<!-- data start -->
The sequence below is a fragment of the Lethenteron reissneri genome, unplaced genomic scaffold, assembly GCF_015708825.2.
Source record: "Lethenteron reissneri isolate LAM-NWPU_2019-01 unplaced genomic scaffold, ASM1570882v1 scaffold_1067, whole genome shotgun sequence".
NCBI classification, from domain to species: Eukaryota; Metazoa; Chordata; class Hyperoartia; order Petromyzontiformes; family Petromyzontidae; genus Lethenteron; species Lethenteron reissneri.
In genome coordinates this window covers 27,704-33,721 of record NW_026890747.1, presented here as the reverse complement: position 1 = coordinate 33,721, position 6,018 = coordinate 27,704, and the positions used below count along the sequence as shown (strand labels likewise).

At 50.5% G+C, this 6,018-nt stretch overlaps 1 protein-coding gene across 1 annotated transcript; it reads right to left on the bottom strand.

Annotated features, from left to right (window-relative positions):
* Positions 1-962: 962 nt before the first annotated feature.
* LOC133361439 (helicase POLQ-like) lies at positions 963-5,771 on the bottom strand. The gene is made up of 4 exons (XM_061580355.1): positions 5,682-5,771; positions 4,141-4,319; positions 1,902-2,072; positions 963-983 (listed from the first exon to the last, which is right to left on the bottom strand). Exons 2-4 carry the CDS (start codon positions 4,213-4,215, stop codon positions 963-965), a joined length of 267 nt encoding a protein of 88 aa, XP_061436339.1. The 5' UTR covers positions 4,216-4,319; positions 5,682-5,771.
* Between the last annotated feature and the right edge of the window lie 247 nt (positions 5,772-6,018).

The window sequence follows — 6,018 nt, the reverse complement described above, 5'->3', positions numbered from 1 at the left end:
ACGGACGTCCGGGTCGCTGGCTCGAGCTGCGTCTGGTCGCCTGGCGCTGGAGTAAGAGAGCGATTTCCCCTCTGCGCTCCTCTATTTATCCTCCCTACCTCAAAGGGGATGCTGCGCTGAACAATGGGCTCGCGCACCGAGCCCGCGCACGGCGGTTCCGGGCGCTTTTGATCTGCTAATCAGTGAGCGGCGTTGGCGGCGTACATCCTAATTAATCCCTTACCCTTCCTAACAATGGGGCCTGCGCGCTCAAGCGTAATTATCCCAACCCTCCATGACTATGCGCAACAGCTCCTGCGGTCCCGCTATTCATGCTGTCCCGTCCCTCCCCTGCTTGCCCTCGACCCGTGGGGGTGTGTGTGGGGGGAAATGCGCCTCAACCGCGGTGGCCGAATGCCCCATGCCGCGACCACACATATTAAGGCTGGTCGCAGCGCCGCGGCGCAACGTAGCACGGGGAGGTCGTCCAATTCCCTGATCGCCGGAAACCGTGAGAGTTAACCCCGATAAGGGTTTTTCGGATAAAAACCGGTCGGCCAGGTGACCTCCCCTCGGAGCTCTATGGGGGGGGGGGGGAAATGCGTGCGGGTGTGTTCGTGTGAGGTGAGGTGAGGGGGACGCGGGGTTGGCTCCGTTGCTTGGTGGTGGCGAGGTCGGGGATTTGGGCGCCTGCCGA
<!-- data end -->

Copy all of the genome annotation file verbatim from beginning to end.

The sequence below is a fragment of the Lethenteron reissneri genome, unplaced genomic scaffold, assembly GCF_015708825.2.
Source record: "Lethenteron reissneri isolate LAM-NWPU_2019-01 unplaced genomic scaffold, ASM1570882v1 scaffold_1067, whole genome shotgun sequence".
NCBI classification, from domain to species: Eukaryota; Metazoa; Chordata; class Hyperoartia; order Petromyzontiformes; family Petromyzontidae; genus Lethenteron; species Lethenteron reissneri.
In genome coordinates this window covers 27,704-33,721 of record NW_026890747.1, presented here as the reverse complement: position 1 = coordinate 33,721, position 6,018 = coordinate 27,704, and the positions used below count along the sequence as shown (strand labels likewise).

At 50.5% G+C, this 6,018-nt stretch overlaps 1 protein-coding gene across 1 annotated transcript; it reads right to left on the bottom strand.

Annotated features, from left to right (window-relative positions):
* Positions 1-962: 962 nt before the first annotated feature.
* LOC133361439 (helicase POLQ-like) lies at positions 963-5,771 on the bottom strand. The gene is made up of 4 exons (XM_061580355.1): positions 5,682-5,771; positions 4,141-4,319; positions 1,902-2,072; positions 963-983 (listed from the first exon to the last, which is right to left on the bottom strand). Exons 2-4 carry the CDS (start codon positions 4,213-4,215, stop codon positions 963-965), a joined length of 267 nt encoding a protein of 88 aa, XP_061436339.1. The 5' UTR covers positions 4,216-4,319; positions 5,682-5,771.
* Between the last annotated feature and the right edge of the window lie 247 nt (positions 5,772-6,018).

The window sequence follows — 6,018 nt, the reverse complement described above, 5'->3', positions numbered from 1 at the left end:
ACGGACGTCCGGGTCGCTGGCTCGAGCTGCGTCTGGTCGCCTGGCGCTGGAGTAAGAGAGCGATTTCCCCTCTGCGCTCCTCTATTTATCCTCCCTACCTCAAAGGGGATGCTGCGCTGAACAATGGGCTCGCGCACCGAGCCCGCGCACGGCGGTTCCGGGCGCTTTTGATCTGCTAATCAGTGAGCGGCGTTGGCGGCGTACATCCTAATTAATCCCTTACCCTTCCTAACAATGGGGCCTGCGCGCTCAAGCGTAATTATCCCAACCCTCCATGACTATGCGCAACAGCTCCTGCGGTCCCGCTATTCATGCTGTCCCGTCCCTCCCCTGCTTGCCCTCGACCCGTGGGGGTGTGTGTGGGGGGAAATGCGCCTCAACCGCGGTGGCCGAATGCCCCATGCCGCGACCACACATATTAAGGCTGGTCGCAGCGCCGCGGCGCAACGTAGCACGGGGAGGTCGTCCAATTCCCTGATCGCCGGAAACCGTGAGAGTTAACCCCGATAAGGGTTTTTCGGATAAAAACCGGTCGGCCAGGTGACCTCCCCTCGGAGCTCTATGGGGGGGGGGGGGAAATGCGTGCGGGTGTGTTCGTGTGAGGTGAGGTGAGGGGGACGCGGGGTTGGCTCCGTTGCTTGGTGGTGGCGAGGTCGGGGATTTGGGCGCCTGCCGA